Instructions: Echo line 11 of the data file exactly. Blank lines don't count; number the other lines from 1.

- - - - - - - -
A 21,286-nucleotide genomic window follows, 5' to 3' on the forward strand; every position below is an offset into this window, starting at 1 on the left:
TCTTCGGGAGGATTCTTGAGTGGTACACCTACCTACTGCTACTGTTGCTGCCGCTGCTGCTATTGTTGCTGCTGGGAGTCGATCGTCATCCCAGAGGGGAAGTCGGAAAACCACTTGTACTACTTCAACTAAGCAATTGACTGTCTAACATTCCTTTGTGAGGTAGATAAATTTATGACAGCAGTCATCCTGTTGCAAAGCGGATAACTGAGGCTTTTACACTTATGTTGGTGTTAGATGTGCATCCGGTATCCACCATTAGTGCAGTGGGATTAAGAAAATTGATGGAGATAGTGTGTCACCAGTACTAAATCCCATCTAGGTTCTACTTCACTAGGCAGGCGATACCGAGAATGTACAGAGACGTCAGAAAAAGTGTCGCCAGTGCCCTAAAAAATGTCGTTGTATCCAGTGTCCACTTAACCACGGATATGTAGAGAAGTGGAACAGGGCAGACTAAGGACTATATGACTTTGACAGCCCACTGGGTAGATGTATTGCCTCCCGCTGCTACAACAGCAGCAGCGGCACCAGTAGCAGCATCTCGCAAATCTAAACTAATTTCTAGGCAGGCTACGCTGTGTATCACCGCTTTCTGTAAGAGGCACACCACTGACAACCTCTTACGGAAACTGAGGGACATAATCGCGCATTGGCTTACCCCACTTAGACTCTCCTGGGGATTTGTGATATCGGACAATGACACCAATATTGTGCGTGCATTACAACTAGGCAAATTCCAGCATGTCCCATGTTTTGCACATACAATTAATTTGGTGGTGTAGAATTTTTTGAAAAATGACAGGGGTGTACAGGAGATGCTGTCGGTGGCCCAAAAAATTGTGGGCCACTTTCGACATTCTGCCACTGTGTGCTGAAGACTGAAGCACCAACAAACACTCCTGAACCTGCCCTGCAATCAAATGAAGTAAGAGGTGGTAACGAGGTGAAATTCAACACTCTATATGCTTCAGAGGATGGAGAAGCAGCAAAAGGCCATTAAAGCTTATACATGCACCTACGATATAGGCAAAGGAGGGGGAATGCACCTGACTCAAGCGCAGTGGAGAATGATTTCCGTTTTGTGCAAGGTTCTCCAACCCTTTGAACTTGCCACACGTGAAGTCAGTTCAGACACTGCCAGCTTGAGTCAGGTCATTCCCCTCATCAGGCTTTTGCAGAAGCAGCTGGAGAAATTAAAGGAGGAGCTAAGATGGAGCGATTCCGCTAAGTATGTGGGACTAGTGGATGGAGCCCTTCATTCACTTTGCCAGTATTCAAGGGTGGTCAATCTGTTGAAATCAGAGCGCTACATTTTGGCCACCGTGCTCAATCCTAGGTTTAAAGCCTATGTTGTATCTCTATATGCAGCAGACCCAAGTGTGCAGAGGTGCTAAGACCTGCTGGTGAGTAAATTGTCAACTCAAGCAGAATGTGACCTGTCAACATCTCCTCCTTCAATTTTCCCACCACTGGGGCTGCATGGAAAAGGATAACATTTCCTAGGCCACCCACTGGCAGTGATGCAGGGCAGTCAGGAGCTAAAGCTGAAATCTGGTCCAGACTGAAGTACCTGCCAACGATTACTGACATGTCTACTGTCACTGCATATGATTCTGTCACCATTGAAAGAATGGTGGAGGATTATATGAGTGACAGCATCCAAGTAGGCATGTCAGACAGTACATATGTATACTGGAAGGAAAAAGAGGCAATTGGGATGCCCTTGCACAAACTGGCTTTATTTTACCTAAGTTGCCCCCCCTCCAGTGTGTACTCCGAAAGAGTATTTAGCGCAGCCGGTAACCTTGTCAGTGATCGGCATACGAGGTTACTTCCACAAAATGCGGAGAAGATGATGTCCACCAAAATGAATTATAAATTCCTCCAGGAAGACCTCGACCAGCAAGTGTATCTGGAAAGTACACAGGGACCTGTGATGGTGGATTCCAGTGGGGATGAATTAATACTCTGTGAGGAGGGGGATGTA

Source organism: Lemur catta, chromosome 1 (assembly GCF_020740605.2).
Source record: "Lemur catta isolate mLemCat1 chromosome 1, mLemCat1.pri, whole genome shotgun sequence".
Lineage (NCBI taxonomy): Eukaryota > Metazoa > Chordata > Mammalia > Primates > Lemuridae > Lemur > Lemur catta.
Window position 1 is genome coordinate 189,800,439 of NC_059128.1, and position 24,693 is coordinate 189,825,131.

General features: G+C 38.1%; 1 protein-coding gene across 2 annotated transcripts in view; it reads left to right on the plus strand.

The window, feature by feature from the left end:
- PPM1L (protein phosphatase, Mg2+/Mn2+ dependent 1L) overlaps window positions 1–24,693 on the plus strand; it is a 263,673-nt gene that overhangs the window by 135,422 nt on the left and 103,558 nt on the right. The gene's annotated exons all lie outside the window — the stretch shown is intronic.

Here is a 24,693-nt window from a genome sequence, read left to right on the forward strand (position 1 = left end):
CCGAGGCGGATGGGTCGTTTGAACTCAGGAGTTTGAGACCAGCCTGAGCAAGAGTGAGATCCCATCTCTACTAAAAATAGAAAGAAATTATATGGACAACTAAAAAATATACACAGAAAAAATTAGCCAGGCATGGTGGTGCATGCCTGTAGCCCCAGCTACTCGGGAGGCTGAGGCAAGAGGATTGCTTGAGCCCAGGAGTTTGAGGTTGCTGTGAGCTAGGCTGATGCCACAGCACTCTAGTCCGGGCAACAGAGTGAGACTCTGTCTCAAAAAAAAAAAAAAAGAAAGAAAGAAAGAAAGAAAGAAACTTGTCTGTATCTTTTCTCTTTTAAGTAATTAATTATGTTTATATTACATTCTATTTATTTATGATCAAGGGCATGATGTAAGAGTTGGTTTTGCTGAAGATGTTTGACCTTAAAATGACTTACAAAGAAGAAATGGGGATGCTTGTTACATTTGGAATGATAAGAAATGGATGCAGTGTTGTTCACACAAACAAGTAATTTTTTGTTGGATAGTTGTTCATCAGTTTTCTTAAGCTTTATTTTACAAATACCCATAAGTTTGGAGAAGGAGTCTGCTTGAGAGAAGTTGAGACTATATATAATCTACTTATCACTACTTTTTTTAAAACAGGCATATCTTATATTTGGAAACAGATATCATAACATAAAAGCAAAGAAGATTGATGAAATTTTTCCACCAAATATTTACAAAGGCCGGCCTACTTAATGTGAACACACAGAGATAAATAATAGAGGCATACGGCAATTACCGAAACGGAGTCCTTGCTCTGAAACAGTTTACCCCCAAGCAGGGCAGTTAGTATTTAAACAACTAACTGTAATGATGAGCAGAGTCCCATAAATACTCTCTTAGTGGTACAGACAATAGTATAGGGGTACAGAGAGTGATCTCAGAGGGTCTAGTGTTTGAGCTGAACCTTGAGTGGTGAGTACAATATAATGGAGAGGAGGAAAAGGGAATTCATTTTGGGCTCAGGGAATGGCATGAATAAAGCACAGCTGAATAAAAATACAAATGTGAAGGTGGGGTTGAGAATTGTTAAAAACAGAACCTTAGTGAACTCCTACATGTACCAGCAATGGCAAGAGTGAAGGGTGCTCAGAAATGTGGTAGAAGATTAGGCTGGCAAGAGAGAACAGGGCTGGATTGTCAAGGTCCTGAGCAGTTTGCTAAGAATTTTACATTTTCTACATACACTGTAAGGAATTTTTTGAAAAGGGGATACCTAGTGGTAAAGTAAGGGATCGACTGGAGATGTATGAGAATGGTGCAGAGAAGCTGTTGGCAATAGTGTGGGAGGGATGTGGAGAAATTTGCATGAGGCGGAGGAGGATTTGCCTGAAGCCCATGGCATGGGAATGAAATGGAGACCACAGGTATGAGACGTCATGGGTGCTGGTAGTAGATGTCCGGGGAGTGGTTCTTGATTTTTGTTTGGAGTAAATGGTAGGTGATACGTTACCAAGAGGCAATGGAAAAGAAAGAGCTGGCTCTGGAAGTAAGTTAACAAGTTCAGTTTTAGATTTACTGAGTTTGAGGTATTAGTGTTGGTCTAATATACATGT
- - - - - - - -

CCGAGGCGGATGGGTCGTTTGAACTCAGGAGTTTGAGACCAGCCTGAGCAAGAGTGAGATCCCATCTCTACTAAAAATAGAAAGAAATTATATGGACAACTAAAAAATATACACAGAAAAAATTAGCCAGGCATGGTGGTGCATGCCTGTAGCCCCAGCTACTCGGGAGGCTGAGGCAAGAGGATTGCTTGAGCCCAGGAGTTTGAGGTTGCTGTGAGCTAGGCTGATGCCACAGCACTCTAGTCCGGGCAACAGAGTGAGACTCTGTCTCAAAAAAAAAAAAAAAGAAAGAAAGAAAGAAAGAAAGAAACTTGTCTGTATCTTTTCTCTTTTAAGTAATTAATTATGTTTATATTACATTCTATTTATTTATGATCAAGGGCATGATGTAAGAGTTGGTTTTGCTGAAGATGTTTGACCTTAAAATGACTTACAAAGAAGAAATGGGGATGCTTGTTACATTTGGAATGATAAGAAATGGATGCAGTGTTGTTCACACAAACAAGTAATTTTTTGTTGGATAGTTGTTCATCAGTTTTCTTAAGCTTTATTTTACAAATACCCATAAGTTTGGAGAAGGAGTCTGCTTGAGAGAAGTTGAGACTATATATAATCTACTTATCACTACTTTTTTTAAAACAGGCATATCTTATATTTGGAAACAGATATCATAACATAAAAGCAAAGAAGATTGATGAAATTTTTCCACCAAATATTTACAAAGGCCGGCCTACTTAATGTGAACACACAGAGATAAATAATAGAGGCATACGGCAATTACCGAAACGGAGTCCTTGCTCTGAAACAGTTTACCCCCAAGCAGGGCAGTTAGTATTTAAACAACTAACTGTAATGATGAGCAGAGTCCCATAAATACTCTCTTAGTGGTACAGACAATAGTATAGGGGTACAGAGAGTGATCTCAGAGGGTCTAGTGTTTGAGCTGAACCTTGAGTGGTGAGTACAATATAATGGAGAGGAGGAAAAGGGAATTCATTTTGGGCTCAGGGAATGGCATGAATAAAGCACAGCTGAATAAAAATACAAATGTGAAGGTGGGGTTGAGAATTGTTAAAAACAGAACCTTAGTGAACTCCTACATGTACCAGCAATGGCAAGAGTGAAGGGTGCTCAGAAATGTGGTAGAAGATTAGGCTGGCAAGAGAGAACAGGGCTGGATTGTCAAGGTCCTGAGCAGTTTGCTAAGAATTTTACATTTTCTACATACACTGTAAGGAATTTTTTGAAAAGGGGATACCTAGTGGTAAAGTAAGGGATCGACTGGAGATGTATGAGAATGGTGCAGAGAAGCTGTTGGCAATAGTGTGGGAGGGATGTGGAGAAATTTGCATGAGGCGGAGGAGGATTTGCCTGAAGCCCATGGCATGGGAATGAAATGGAGACCACAGGTATGAGACGTCATGGGTGCTGGTAGTAGATGTCCGGGGAGTGGTTCTTGATTTTTGTTTGGAGTAAATGGTAGGTGATACGTTACCAAGAGGCAATGGAAAAGAAAGAGCTGGCTCTGGAAGTAAGTTAACAAGTTCAGTTTTAGATTTACTGAGTTTGAGGTATTAGTGTTGGTCTAATATACATGT